7.16: Storyteller – the one with Andrew making home movies of everyone, ending with him and Buffy closing the seal – for now. (I have to admit that the title reminds me of that movie with Selma Blair, but nobody is having sex up against the wall in this episode.) Anyway this one is very much about Andrew, and about his tendency not to let the truth get in the way of a good story. It could easily have broken under the strain of such a simple plot, but in fact the pace and mood are sustained throughout. At the end, of course, Andrew like Dante descends into the depths with Buffy playing Virgil. Virgil of course doesn’t actually threaten to kill Dante. Very effective.

7.17: Lies My Parents Told Me – the one with Wood’s mother, Spike’s mother, and Giles and Wood getting together to try and kill Spike. This one is very good. The parallel plots, the return of Early One Morning, and filling in of Spike’s back story. Also, of course, the other “parent” telling lies is Giles, to Buffy – last line of the episode, “I think you’ve taught me everything I need to know”. The continuing references to the mission being what matters, with Buffy (quite unconsciously, of course) echoing Robin’s mother’s words to him. The one minor flaw is that I thought the Victorian scenes were a bit static. But otherwise, tremendous.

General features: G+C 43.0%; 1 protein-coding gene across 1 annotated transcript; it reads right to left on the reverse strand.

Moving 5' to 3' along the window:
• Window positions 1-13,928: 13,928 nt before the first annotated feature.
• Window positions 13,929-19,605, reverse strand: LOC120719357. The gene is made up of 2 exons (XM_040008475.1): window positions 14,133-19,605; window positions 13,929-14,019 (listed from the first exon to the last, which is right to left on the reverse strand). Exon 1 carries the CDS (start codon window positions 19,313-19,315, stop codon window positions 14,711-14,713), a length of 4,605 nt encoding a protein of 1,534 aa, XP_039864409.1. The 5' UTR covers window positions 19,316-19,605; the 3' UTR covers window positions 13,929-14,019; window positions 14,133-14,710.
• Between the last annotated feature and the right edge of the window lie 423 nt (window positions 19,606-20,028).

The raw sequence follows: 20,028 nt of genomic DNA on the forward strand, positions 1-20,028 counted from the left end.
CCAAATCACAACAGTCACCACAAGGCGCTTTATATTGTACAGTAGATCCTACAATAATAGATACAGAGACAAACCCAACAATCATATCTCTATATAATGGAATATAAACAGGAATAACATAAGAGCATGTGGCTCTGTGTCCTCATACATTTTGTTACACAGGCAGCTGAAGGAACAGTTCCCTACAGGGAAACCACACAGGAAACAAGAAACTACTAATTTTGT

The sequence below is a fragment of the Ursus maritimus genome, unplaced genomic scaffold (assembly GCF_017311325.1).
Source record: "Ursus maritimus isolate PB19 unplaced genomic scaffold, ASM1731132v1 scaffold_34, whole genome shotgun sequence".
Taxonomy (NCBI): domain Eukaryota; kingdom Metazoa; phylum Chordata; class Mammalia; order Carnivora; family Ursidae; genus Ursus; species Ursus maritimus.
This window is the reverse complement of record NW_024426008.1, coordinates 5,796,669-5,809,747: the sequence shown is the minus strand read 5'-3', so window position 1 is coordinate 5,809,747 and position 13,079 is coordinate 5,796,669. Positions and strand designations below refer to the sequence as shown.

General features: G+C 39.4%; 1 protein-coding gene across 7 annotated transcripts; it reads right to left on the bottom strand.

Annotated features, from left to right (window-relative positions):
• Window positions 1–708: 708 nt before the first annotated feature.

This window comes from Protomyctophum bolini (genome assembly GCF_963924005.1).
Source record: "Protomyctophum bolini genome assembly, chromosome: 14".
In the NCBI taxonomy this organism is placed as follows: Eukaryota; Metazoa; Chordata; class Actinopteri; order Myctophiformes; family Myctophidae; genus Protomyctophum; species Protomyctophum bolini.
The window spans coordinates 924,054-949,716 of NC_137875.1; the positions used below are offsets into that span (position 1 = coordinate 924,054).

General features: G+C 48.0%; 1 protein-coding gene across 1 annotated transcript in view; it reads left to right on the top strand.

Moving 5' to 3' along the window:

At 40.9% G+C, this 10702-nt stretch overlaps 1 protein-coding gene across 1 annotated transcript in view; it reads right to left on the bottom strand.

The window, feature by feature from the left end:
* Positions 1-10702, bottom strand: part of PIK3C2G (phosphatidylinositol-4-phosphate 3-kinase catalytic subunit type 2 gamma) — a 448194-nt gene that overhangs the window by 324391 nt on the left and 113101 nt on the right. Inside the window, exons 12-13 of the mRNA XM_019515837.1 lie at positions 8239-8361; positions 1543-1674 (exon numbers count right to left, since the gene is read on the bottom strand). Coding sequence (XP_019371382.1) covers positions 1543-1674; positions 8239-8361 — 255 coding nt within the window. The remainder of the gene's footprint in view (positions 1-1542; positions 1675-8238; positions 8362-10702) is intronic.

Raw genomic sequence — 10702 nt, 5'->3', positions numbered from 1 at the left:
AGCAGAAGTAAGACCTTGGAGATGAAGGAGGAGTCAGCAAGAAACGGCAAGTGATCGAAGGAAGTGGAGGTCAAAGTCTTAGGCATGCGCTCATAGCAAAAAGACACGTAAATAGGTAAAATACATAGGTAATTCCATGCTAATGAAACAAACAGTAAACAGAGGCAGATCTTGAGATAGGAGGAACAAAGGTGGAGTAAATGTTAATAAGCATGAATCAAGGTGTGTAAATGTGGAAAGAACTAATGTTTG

7.18: Dirty Girls – Faith is back!!!!!! And the evil super-clergyman Caleb is in town as well. Sorry folks, but I just love Faith. And she is used well here, plenty of funny lines, but also as a disturbing and disruptive element in what is already a pretty tense group of people. Though in fact there’s easily as much here about Xander. He starts off with a hilarious fantasy dream about the slayerettes, and gets to make a great speech as well – “You gotta trust her. She’s earned it.” Then at the end he loses an eye in the fight in the “vineyard” (a word which I guess in American covers what we would call a wine cellar), and of course he’s about to completely reverse what he said about following Buffy in the next episode. And sinister preacher guy Caleb is a pretty good villain.